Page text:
DIY Hot-Wire Foam Cutter

Here’s the “One-Nite” DIY Foam Cutter. It took one work session (one night) to design and assemble. I was surprised how easy and fun cutting foam is.

I designed it using Sketchup/SketchUCam and used a desktop CNC to make the parts. This design is also ideal for a laser cutter.

The entire frame is made from the same material to simplify the bill of materials and tooling.

The cutter is vertical for easy right angle cutting and had a removable and adjustable fence for slicing.

I loved this so much I fell in love with foam.

Hot-Wire Cutter Specifications

Power Supply: 9VDC, 500mA
Cutter: 40 gauge nickel chromium
Current : ~220mA
Z-Axis: 4.5″ fence
Cutting Table: 8.5×11″
Format: Vertical cutter with removable fence

Making the Hot-Wire Cutter

Cut the parts out and make this frame.

I chose 1/4-20 bolts since I had them on hand. You could use any nuts and bolts. Don’t forget to adjust hole sizes though.

Bill of Materials:

  • Couple sheets of 24x24x1/8″ hardboard
  • Three 1/4-20 bolts about 2″ long and about 6 nuts
  • Two wing nuts (or regular)
  • 40 gauge nickel chromium wire
  • Rubber bands (#10 or #12)
  • Two alligator clamps
  • Glue (wood glue, white glue, etc.)
  • 9V 500mA power suppl
  • Couple of clothespins.
  • Styrofoam. Work in a ventilated area since some foam gives off poisonous gasses when heated.

Nickle chromium wire installation.

It’s way too easy. Cut out the parts from 1/8″ hardboard. Wood glue them together, add the three 1/4-20 bolts with nuts.

The top bolt (right) is locked in place with nuts and the nickle chromium wire is locked to it with nuts. The wire is fed through the hole in the cutting table, wrapped around the lower bolt and attached to the last bolt using a rubber band. Attach the wire to the elastic by looping the wire onto the elastic and then spinning the elastic to twist the wire. The last bolt can be made shorter so its easier to loop the elastic on.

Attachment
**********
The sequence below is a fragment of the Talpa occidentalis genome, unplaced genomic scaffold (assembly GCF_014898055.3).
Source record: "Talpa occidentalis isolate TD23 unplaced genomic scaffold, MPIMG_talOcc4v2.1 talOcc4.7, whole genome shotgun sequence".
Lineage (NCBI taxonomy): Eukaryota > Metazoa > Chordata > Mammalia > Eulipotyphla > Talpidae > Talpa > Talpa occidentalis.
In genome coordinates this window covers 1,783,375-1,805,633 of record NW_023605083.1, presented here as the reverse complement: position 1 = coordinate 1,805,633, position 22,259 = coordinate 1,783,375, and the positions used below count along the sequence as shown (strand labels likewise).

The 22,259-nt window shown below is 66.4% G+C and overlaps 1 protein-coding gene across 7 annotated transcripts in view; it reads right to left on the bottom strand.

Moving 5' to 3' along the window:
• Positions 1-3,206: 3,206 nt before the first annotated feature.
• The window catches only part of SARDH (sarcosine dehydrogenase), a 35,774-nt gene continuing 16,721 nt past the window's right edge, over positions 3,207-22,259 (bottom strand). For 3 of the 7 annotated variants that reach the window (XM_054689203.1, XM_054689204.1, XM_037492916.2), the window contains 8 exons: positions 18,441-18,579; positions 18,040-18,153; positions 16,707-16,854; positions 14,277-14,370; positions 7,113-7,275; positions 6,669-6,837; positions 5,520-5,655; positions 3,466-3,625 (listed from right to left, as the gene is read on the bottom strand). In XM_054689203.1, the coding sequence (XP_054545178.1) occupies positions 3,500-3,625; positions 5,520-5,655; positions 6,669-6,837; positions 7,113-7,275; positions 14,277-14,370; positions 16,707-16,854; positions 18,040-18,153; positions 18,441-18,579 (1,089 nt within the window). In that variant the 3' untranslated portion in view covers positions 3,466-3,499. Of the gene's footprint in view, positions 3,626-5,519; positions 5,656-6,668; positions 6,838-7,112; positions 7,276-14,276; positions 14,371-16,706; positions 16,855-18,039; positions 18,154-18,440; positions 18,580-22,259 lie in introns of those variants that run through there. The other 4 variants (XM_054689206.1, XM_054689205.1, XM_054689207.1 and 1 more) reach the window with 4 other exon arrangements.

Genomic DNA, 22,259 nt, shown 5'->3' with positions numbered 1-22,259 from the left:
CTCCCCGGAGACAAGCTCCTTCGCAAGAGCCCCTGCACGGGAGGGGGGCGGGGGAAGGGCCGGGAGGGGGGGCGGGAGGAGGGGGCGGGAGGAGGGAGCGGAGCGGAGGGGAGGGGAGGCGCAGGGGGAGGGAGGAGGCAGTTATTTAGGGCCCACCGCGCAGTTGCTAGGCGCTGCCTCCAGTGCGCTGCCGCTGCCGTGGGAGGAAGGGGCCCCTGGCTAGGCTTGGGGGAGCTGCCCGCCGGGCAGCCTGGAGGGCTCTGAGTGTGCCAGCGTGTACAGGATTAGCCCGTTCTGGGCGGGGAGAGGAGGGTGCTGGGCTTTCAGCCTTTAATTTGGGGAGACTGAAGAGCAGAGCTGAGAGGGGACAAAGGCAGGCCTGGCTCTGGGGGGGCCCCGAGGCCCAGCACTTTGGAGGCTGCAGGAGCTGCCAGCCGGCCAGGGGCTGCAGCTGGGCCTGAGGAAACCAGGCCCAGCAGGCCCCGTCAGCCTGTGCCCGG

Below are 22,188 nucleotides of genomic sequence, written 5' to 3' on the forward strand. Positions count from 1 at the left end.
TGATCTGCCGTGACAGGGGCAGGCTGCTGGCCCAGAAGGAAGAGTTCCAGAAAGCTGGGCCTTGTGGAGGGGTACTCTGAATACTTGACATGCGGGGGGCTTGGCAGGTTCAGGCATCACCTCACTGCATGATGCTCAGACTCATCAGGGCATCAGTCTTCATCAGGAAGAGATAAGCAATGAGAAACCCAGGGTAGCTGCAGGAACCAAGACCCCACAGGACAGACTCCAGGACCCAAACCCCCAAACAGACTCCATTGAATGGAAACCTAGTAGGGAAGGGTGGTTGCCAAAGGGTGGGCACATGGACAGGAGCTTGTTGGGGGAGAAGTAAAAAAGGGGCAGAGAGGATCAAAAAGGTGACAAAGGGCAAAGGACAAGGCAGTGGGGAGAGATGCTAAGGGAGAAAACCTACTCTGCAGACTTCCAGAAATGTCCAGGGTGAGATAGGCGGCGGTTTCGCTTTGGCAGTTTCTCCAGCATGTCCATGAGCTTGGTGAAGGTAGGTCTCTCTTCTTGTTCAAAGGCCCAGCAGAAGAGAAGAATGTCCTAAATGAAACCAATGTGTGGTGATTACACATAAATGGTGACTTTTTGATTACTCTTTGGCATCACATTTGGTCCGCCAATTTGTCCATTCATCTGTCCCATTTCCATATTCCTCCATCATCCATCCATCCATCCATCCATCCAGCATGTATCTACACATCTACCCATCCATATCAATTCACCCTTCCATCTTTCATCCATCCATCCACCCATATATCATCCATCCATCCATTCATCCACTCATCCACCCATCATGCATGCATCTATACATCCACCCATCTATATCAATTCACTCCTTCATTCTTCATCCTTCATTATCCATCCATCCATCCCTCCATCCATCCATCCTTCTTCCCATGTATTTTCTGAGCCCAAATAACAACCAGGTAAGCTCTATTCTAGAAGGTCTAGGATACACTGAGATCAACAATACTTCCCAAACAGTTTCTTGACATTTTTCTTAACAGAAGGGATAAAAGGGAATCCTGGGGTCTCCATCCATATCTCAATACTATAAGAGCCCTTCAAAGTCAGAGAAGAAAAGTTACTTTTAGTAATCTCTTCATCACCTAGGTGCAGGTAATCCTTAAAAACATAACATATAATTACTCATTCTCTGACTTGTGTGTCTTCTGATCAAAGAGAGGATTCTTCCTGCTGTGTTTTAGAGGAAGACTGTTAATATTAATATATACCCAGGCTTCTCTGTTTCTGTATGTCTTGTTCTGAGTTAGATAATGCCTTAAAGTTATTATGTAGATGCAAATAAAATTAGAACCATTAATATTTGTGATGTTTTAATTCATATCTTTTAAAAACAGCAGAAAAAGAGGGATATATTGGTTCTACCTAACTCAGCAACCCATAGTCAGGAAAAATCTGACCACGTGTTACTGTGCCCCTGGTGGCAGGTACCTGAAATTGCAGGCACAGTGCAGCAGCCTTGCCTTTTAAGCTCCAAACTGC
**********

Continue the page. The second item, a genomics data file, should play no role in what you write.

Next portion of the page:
Electrical is clamped to the bolts with alligators. Here’s how I chose a 9V supply. Using a lab supply I set the current limit to 150mA and increase the voltage until the wire cuts nicely. Note voltage and amperage and choose a supply that matches the voltage but has about twice the amperage.

The fence is held in place by clothes pins (there is a 1/4″ overhang of the cutting table). Very adjustable.

Frame: simplecutter014

Fence: simplecutter015Fence

Related

I fell in love with foam.

A robotic version of the cutter.

Use this cutter to make a cool Valentines card with a flyer inside.

Make up some flyers and have a party!

Phil Rossoni makes a Tyler McCready design using this foam cutter!

 

25 Responses to “DIY Hot-Wire Foam Cutter

  • Please do post those design files! Your cutter looks great!! I can’t wait to try this!!!

    • Sure Dan I’m happy to post it. What kind of cutter are you going to use?

    • Dan, I posted my Sketchup file.